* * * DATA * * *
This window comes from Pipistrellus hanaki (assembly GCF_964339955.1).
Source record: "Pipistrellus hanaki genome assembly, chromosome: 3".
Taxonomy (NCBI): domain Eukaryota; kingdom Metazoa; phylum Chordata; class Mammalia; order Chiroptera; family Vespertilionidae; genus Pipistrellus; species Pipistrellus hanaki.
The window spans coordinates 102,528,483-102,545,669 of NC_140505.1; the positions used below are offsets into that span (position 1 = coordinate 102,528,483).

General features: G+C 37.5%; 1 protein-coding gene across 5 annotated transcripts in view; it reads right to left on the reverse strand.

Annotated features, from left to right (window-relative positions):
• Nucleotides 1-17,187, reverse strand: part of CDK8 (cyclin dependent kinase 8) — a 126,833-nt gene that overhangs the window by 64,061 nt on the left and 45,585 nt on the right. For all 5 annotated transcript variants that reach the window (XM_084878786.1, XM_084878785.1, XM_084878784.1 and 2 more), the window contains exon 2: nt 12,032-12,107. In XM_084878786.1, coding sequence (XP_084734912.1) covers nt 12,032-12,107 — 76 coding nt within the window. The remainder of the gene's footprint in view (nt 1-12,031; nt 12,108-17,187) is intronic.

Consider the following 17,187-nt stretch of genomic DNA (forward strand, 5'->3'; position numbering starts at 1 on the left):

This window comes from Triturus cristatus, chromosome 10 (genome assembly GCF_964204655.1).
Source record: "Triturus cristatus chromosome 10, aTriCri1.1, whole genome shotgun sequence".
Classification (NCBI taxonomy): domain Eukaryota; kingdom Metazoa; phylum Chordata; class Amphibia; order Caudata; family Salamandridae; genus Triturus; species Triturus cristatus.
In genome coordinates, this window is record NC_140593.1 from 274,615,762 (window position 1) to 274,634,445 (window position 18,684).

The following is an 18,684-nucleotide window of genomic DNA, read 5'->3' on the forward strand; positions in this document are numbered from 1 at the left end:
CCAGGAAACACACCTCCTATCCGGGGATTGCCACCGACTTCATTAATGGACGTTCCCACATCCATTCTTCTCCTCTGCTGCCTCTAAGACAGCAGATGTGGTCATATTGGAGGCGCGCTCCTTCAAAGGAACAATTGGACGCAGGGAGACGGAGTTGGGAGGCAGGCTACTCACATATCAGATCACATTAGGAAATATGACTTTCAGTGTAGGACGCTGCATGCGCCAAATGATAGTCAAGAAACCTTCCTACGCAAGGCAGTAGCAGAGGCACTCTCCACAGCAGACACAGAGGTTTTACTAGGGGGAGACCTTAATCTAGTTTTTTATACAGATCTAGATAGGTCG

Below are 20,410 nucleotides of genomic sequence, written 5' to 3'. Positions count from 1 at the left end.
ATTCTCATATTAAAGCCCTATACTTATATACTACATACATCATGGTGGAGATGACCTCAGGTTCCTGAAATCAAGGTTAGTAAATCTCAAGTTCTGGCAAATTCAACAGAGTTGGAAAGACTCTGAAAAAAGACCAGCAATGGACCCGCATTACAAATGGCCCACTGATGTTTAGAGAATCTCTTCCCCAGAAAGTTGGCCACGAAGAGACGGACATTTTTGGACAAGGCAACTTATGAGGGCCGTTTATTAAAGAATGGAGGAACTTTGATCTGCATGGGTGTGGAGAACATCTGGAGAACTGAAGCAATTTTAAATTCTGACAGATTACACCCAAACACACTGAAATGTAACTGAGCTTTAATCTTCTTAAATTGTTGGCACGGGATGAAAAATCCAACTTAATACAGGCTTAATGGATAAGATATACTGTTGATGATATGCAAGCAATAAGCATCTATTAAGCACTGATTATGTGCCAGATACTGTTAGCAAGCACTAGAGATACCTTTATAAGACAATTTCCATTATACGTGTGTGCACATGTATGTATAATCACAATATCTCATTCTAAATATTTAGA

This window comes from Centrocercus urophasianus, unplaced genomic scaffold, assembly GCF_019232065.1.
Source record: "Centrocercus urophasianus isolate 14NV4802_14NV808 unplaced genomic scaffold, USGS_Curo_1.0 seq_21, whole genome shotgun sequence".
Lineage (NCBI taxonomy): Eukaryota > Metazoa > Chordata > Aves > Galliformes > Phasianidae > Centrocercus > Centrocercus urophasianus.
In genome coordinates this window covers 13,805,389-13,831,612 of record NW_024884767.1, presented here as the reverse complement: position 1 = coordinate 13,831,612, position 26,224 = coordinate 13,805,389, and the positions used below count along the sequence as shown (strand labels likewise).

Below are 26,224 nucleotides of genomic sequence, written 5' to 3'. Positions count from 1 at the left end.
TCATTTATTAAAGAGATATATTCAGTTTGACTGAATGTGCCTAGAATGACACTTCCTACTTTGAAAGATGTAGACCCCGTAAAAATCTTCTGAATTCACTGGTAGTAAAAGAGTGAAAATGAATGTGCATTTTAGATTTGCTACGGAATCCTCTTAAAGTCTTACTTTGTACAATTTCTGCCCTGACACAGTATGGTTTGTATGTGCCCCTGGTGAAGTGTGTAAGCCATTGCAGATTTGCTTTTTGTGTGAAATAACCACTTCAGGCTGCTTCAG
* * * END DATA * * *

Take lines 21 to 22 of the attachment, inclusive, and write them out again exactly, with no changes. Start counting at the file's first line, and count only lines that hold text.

Below are 26,224 nucleotides of genomic sequence, written 5' to 3'. Positions count from 1 at the left end.
TCATTTATTAAAGAGATATATTCAGTTTGACTGAATGTGCCTAGAATGACACTTCCTACTTTGAAAGATGTAGACCCCGTAAAAATCTTCTGAATTCACTGGTAGTAAAAGAGTGAAAATGAATGTGCATTTTAGATTTGCTACGGAATCCTCTTAAAGTCTTACTTTGTACAATTTCTGCCCTGACACAGTATGGTTTGTATGTGCCCCTGGTGAAGTGTGTAAGCCATTGCAGATTTGCTTTTTGTGTGAAATAACCACTTCAGGCTGCTTCAG